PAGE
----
Sat, Sept. 15, 5:45 p.m. Firestorm Co-op
48 Commerce St
Asheville, NC 28801
(828) 255-8115

7:00 p.m. Malaprop's Bookstore-Cafe
55 Haywood St., Asheville
(828) 254-6734, (800) 441-9829

Sun, Sept. 16, 12:15pm "Economic Democracy and Prout"
1:15-2:15pm "Cooperative Games Workshop"
WWD-F, 22 Ravenscroft Drive
Asheville, NC 28801
(828) 255-8777

Tues, Sept. 18 Carrboro, NC
Inter-Faith Council for Social Services
110 W. Main Street, Carrboro, NC 27510 (919) 929-6380

Wed, Sept. 19, 7:30pm
Apurva Wellness
2841 Hartland Rd. Suite 207
Falls Church, VA 22043

Thur, Sept. 20, 7pm
talk in Shanti Yoga Ashram,
4209 East-West Highway, Bethesda, MD

Fri, Sept. 21, 5pm, Talk at
Venezuelan Consulate
7 East 51st St
New York, NY 10022

Sat-Sun, Sept. 22-23 New York City

Tues, Sept. 25, 7pm
Lucy Parsons Center Bookstore
5358A Centre St.
Boston, MA - (617) 522-6098

Thur-Fri, Sept. 27-28 Northampton, MA

Sat-Sun, Sept. 29-30
Tantric Futures Boston Regional Spring Retreat
Earthdance, 252 Prospect St, Plainfield MA

Mon, Oct. 1 Chicago, IL, 6:30 pm
The Heartland Café
7000 North Glenwood Avenue, Chicago

Tue, Oct. 2, 7:00 PM
Urbana Free Library, 210 West Green Street, Urbana, IL 61801

Wed-Thur, Oct 3-4 Dayempur Farm, Carbondale, IL

Fri, Oct. 5 St. Louis, MO

Sat, Oct 6, 5pm
123 South Linn Street
Iowa City, IA 52240

Sun, Oct 7 Iowa City, IA

Mon, Oct 8 Minneapolis, MN

Tues-Wed, Oct 9-10 Mankato, MN

Thu-Sun, Oct 11-14
Economic Democracry Conference
Madison College
Madison, WI 53711

Mon, Oct. 15, fly to Caracas

08 September 2012

Speaking Tour of USA Southwest and West Coast, Nov 6-Dec 3, 2012

Speaking Tour to launch new book, After Capitalism: Economic Democracy in Action
Dada Maheshvarananda's USA cellphone: 336-567-6912

Tues-Thur, Nov 6-8 Austin, TX
Fri, Nov 9 San Antonio, TX
Sat, Nov 10 El Paso, TX
Sun-Tue Nov 11-13 Albuquerque, NM
Wed-Sat, Nov 14-17 Los Angeles, CA
Sun-Wed, Nov 18-21 San Francisco Bay Area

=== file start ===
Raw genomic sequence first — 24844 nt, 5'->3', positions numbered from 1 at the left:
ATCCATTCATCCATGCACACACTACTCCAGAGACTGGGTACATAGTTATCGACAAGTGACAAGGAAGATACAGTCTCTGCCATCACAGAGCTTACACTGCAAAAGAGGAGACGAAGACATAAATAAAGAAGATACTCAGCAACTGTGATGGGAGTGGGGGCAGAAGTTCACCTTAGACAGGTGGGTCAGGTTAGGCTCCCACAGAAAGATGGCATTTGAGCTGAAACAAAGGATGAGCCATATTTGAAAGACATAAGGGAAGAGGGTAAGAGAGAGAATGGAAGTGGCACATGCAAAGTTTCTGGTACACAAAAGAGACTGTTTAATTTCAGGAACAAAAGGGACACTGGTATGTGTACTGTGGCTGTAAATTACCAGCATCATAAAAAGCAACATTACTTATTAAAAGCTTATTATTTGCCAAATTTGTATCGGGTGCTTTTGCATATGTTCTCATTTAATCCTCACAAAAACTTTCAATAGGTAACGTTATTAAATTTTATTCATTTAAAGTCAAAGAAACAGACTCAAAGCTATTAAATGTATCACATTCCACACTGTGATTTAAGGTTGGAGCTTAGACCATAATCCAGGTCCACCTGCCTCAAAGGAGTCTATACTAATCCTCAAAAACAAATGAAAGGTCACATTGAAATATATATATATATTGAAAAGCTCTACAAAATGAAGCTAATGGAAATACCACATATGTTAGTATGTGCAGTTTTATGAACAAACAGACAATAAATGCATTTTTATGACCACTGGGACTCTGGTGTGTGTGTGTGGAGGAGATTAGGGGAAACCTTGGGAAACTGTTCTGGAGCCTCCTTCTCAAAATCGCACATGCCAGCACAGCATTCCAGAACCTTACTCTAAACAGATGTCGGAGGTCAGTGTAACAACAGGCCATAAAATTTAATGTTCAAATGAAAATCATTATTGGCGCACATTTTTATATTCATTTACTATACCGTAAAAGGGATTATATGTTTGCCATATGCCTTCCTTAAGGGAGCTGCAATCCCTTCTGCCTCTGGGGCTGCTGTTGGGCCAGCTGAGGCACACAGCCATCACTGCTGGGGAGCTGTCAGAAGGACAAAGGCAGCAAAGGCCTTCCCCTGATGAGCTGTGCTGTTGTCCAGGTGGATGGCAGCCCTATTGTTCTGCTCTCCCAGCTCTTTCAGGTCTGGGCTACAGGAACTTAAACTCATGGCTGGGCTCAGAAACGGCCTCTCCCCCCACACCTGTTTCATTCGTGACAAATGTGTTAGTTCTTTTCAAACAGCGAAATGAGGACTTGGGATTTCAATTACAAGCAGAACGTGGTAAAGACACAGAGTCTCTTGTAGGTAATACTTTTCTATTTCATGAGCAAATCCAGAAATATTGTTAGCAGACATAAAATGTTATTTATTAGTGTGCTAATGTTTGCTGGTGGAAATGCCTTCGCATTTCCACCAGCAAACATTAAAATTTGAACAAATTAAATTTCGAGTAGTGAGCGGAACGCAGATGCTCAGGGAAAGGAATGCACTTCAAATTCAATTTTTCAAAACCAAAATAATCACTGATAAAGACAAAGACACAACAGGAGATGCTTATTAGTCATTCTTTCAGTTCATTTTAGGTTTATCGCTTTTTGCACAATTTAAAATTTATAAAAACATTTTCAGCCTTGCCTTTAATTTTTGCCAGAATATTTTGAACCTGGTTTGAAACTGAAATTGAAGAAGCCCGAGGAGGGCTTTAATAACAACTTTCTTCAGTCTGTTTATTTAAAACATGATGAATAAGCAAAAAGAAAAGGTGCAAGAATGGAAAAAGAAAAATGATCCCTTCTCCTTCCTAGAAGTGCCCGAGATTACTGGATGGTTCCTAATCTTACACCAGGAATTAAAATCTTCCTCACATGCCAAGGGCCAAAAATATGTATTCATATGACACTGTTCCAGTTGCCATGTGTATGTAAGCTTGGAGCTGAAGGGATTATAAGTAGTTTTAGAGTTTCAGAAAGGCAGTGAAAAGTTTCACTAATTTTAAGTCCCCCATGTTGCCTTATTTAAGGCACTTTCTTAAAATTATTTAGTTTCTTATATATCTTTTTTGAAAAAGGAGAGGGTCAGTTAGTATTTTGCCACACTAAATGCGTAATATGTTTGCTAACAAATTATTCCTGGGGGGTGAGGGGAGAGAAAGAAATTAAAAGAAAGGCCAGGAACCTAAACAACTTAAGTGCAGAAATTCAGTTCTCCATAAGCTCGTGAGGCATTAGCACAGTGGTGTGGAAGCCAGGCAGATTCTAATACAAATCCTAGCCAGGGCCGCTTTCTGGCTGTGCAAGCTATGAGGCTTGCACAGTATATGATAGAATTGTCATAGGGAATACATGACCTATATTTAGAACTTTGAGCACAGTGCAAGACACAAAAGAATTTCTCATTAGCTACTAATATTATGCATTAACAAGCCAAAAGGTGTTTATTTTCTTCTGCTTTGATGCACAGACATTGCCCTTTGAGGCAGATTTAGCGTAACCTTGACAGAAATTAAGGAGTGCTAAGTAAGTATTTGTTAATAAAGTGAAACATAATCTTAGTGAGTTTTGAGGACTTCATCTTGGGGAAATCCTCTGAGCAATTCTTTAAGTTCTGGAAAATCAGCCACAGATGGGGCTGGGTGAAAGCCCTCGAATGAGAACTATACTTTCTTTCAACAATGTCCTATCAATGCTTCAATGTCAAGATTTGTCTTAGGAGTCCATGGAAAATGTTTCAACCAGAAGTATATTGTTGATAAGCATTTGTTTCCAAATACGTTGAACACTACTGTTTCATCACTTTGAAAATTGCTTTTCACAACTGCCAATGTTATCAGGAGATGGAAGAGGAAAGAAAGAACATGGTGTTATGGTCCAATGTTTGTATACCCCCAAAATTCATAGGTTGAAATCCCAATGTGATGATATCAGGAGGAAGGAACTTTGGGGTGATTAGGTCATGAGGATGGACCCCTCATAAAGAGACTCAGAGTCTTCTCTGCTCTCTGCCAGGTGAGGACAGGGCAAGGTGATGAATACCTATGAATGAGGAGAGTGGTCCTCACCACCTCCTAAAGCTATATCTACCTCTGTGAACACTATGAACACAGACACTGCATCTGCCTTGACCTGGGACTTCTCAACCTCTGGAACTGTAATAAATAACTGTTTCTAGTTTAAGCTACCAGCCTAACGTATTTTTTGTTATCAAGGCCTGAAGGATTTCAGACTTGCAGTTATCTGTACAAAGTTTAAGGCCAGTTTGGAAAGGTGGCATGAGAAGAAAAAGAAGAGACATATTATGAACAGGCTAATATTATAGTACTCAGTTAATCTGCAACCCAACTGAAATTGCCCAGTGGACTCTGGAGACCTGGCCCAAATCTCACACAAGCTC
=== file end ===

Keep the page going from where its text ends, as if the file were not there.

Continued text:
Thu-Sun, Nov 22-25 Eugene, OR
Mon-Wed, Nov 26-28 Olympia, WA, Evergreen State College
Thu, Nov. 29 Seattle
Fri-Sat, Nov 30-Dec 1 Vancouver, BC
Sun, Dec 2 Los Angeles, CA
Mon, Dec 3 Fly to Caracas

If you have an idea where I could speak in any of these cities, or are interested in meeting me when I am passing through, please contact me.

03 September 2012

Did you know this about co-ops?

Throughout the twentieth century and until today, cooperatives have been mostly invisible, ignored by the mass media and political leaders who are more interested in power, fame and control. Yet more than one billion people, a sixth of our global population, are members of co-ops. The world’s largest non-governmental organization is the International Cooperative Alliance (ICA), representing 246 national and international organizations...

Cooperatives provide over 100 million jobs around the world, 20 percent more than multinational enterprises. Cooperatives are also more likely to succeed than privately-owned enterprises. In the United States, 60-80 percent of companies fail in their first year, while only 10 percent of cooperatives fail during that period. After five years, only three to five percent of new U.S. corporations are still in business, while nearly 90 percent of co-ops remain viable. [World Council of Credit Unions, Statistical Data: United States Credit Union Statistics, 1939-2002.]..

The NAFTA agreement of 1994 caused Mexico to charge co-ops twice the tariffs that they charged private enterprises, requiring them to carry expensive life insurance on every member–in effect tripling their total tax burden. Since then the legal status of cooperatives in Mexico has changed continually, sometimes yearly. NAFTA does not allow Mexico to subsidize coffee or corn growers, even though the US government subsidizes their own corn growers as well as coffee growers in Vietnam. Brazilian law requires a minimum of 25 members to incorporate a cooperative, compared to Venezuela, which requires only five. In countries with discriminatory legal structures, most would-be cooperatives are forced to register as an association, “civil society” or something else, with no legal protections...

Laws concerning cooperatives are different in every country; in fact some laws were written to hinder and block cooperatives. Those who wish to start a cooperative should first consult their national association of cooperatives and visit successful co-ops, ideally those which operate in the same sector, to learn as much as possible from the experience of others. These experienced cooperative workers can also advise about psychological ways to win the support of the local people.